Title:
Smart symbols
Kind Code:
A1


Abstract:
Information concerning an entity can be obtained by capturing an image including a representation of the entity and by comparing the image to stored representations. Information relating to the entity can thereby be identified and outputted. The comparing can be performed either locally or remotely to the capturing of the image. In one embodiment, a mobile device such as a mobile telephone comprising a camera captures an image of the representation and transmits it to a server. The server then performs the comparing, retrieves the information relating to the entity and returns it to the mobile device for outputting.



Inventors:
Phillips, Christopher Frank (Maybush, GB)
Application Number:
10/903031
Publication Date:
02/03/2005
Filing Date:
07/30/2004
Assignee:
PHILLIPS CHRISTOPHER FRANK
Primary Class:
Other Classes:
707/E17.03, 705/14.4
International Classes:
G06F17/30; G06K9/32; (IPC1-7): G06F17/60
View Patent Images:



Primary Examiner:
BERMAN, BRIAN J
Attorney, Agent or Firm:
KOWERT, HOOD, MUNYON, RANKIN & GOETZEL, P.C. (AUSTIN, TX, US)
Claims:
1. A method of obtaining information concerning a first entity, the method comprising: an apparatus capturing an image including a representation of the first entity, the representation being one of a plurality of representations of entities displayed on a carrier, wherein each representation is a representation of a class of entity and identifies a specific instance of the class, and wherein the specific instance identified by the representation included in the captured image is said first entity; comparing the captured image to stored representations to find at least one match to the representation included in the captured image, thereby to identify the class and specific instance of the class represented by the representation included in the image and further information relating to the first entity; and retrieving the information and outputting the information.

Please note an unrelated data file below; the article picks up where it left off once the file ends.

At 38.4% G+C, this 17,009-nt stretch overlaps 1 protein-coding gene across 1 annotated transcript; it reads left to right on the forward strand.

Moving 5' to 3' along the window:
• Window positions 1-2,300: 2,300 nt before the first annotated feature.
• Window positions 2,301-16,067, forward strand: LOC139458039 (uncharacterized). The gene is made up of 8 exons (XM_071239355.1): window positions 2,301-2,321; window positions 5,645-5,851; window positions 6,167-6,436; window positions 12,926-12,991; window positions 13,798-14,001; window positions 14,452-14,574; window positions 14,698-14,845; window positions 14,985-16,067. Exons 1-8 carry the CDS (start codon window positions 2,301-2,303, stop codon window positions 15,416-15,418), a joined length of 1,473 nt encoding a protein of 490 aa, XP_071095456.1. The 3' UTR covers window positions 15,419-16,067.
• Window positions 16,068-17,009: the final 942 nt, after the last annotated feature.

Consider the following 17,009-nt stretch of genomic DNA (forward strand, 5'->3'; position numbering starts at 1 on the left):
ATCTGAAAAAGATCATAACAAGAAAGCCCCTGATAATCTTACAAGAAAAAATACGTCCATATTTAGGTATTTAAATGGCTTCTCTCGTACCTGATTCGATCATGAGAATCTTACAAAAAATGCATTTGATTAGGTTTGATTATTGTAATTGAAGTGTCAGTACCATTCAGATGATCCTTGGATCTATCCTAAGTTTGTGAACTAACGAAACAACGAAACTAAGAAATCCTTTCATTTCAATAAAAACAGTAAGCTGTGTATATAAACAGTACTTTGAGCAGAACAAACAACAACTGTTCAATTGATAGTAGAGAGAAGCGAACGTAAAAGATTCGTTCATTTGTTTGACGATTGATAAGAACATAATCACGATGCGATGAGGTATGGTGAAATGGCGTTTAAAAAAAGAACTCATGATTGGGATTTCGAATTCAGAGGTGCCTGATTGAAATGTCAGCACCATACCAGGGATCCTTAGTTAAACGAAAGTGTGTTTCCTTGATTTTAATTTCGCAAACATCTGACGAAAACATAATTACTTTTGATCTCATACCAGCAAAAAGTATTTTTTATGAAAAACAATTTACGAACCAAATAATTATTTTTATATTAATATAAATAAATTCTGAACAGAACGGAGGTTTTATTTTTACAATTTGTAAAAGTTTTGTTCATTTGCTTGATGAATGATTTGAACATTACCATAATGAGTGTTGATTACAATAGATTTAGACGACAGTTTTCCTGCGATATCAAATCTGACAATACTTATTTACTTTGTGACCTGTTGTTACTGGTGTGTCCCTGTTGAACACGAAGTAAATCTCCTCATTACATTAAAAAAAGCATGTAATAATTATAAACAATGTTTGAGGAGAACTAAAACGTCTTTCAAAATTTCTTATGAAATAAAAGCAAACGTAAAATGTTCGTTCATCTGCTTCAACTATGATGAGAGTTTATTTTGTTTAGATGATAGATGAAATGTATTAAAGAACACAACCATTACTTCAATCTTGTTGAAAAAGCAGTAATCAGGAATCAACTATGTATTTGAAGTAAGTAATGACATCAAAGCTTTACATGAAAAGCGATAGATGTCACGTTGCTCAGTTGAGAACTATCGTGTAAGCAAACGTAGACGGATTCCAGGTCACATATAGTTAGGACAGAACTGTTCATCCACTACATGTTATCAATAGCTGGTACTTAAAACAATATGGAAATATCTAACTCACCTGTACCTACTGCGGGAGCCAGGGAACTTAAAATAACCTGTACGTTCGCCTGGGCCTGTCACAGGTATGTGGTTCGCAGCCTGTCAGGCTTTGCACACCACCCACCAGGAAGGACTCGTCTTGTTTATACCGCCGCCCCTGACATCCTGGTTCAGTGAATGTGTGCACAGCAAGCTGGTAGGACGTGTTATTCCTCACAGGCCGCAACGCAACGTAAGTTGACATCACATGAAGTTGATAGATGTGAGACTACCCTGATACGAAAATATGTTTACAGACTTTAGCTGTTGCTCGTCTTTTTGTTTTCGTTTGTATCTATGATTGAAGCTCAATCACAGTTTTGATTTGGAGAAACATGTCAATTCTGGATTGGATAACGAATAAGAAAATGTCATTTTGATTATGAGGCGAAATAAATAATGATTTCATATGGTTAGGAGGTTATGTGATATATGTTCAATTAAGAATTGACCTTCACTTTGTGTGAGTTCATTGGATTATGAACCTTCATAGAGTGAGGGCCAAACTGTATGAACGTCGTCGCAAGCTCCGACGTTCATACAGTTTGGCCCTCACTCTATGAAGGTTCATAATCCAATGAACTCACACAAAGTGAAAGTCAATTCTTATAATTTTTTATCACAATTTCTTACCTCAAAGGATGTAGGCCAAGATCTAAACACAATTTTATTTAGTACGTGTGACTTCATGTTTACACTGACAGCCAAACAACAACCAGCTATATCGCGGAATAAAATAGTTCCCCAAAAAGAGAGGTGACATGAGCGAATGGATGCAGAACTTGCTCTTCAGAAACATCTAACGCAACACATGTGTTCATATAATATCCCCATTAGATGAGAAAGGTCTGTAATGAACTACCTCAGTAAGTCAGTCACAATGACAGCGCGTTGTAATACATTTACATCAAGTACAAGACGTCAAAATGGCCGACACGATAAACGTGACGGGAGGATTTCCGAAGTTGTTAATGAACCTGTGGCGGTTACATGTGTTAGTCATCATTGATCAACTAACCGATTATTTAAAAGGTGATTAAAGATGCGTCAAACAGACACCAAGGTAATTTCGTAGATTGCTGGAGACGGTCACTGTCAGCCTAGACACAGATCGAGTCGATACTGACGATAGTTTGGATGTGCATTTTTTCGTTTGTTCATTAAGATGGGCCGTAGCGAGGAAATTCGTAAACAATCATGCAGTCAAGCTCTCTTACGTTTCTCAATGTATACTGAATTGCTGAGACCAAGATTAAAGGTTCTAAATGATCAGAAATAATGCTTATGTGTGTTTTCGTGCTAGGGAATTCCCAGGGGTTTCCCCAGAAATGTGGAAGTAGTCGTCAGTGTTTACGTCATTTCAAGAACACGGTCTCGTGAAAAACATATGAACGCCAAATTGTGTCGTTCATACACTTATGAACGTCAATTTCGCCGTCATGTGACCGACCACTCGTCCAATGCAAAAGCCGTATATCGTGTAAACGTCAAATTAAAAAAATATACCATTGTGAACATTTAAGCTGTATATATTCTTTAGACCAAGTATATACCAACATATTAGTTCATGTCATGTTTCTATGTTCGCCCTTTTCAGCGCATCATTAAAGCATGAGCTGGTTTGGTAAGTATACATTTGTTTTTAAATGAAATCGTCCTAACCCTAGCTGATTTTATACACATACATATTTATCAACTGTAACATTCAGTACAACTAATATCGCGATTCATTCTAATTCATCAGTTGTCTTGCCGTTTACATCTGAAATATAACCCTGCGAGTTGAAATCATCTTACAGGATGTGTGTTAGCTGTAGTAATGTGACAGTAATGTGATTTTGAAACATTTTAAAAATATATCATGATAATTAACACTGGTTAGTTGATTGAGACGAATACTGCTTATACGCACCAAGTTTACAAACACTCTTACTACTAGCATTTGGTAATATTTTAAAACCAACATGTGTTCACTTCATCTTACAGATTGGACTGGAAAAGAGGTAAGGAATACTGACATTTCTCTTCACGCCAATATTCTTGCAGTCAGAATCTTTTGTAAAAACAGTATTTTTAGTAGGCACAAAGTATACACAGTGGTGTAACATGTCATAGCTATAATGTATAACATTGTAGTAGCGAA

2. The method of claim 1, wherein the first entity is an entity associated with a geographical location.

3. The method of claim 1, wherein each of the plurality of representations displayed on the carrier is a graphical representation.

4. The method of claim 1, wherein each of the plurality of representations displayed on the carrier includes an identifier identifying the specific instance of the class of entity.

5. The method of claim 4, wherein the identifier comprises an alphanumeric indicator.

6. The method of claim 4, wherein the identifier is integral to the representation.

7. The method of claim 6, wherein the position of at least a portion of the identifier within the representation at least partially identifies the specific instance of the class of entity.

8. The method of claim 3, wherein the representation comprises a border defining an outer edge of the representation.

9. The method of claim 3, wherein the representation comprises a mapping symbol.

10. The method of claim 2, wherein the representation of the entity is displayed at the physical geographical location.

11. The method of claim 1, wherein the carrier includes a representation of a geographical location for the first entity.

12. The method of claim 11, wherein the representation of the geographical location comprises an image of the geographical location.

13. The method of claim 1, wherein the carrier comprises a map and wherein the representation of the first entity is displayed at a position on the map representative of a geographical location for the entity.

14. The method of claim 1, wherein the representation of the entity identifies display information relating to the displaying of the representation.

15. The method of claim 14, wherein the first entity is an entity associated with a geographical location, wherein the representation of the entity is displayed at the physical geographical location and wherein the display information includes an indication that the representation of the entity was displayed at the physical geographical location.

16. The method of claim 1, wherein the display information identifies the carrier.

17. The method of claim 13, wherein the display information includes an indication that the representation of the entity was displayed on a map and wherein the display information includes information relating to the map.

18. The method of claim 1, wherein the apparatus which captures the image comprises a camera.

19. The method of claim 1, wherein the apparatus which captures the image forms part of a mobile device.

20. The method of claim 19, wherein the mobile device is a mobile computing apparatus.

21. The method of claim 19, wherein the mobile device is a mobile telephone.

22. The method of claim 1, wherein the comparing of the captured image to stored representations is performed by a processor.

23. The method of claim 22, wherein the comparing of the captured image to stored representations is performed by a processor local to the capture of the image.

24. The method of claim 22, wherein the comparing of the captured image to stored representations is performed by a processor remote from the capture of the image.